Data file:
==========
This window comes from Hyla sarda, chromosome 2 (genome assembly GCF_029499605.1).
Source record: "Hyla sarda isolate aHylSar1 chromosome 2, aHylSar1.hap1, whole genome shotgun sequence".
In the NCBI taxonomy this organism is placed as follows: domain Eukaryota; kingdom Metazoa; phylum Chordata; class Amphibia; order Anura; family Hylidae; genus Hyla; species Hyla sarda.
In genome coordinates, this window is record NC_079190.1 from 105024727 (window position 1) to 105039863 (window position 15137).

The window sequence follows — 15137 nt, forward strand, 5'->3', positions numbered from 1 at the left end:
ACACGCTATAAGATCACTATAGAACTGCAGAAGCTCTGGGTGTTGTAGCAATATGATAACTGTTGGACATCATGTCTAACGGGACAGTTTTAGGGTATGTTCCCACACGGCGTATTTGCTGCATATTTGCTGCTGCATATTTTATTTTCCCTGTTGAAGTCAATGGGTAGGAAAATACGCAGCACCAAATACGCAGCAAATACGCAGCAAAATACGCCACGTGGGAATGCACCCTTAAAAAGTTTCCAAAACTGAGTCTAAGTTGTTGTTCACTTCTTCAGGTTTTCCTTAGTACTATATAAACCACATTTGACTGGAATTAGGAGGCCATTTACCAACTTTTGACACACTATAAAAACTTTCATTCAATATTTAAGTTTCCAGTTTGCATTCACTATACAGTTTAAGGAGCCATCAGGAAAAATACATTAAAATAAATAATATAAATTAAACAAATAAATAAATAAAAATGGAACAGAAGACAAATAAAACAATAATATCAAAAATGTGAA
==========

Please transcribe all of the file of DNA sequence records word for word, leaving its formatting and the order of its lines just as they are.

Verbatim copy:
This window comes from Hyla sarda, chromosome 2 (genome assembly GCF_029499605.1).
Source record: "Hyla sarda isolate aHylSar1 chromosome 2, aHylSar1.hap1, whole genome shotgun sequence".
In the NCBI taxonomy this organism is placed as follows: domain Eukaryota; kingdom Metazoa; phylum Chordata; class Amphibia; order Anura; family Hylidae; genus Hyla; species Hyla sarda.
In genome coordinates, this window is record NC_079190.1 from 105024727 (window position 1) to 105039863 (window position 15137).

The window sequence follows — 15137 nt, forward strand, 5'->3', positions numbered from 1 at the left end:
ACACGCTATAAGATCACTATAGAACTGCAGAAGCTCTGGGTGTTGTAGCAATATGATAACTGTTGGACATCATGTCTAACGGGACAGTTTTAGGGTATGTTCCCACACGGCGTATTTGCTGCATATTTGCTGCTGCATATTTTATTTTCCCTGTTGAAGTCAATGGGTAGGAAAATACGCAGCACCAAATACGCAGCAAATACGCAGCAAAATACGCCACGTGGGAATGCACCCTTAAAAAGTTTCCAAAACTGAGTCTAAGTTGTTGTTCACTTCTTCAGGTTTTCCTTAGTACTATATAAACCACATTTGACTGGAATTAGGAGGCCATTTACCAACTTTTGACACACTATAAAAACTTTCATTCAATATTTAAGTTTCCAGTTTGCATTCACTATACAGTTTAAGGAGCCATCAGGAAAAATACATTAAAATAAATAATATAAATTAAACAAATAAATAAATAAAAATGGAACAGAAGACAAATAAAACAATAATATCAAAAATGTGAA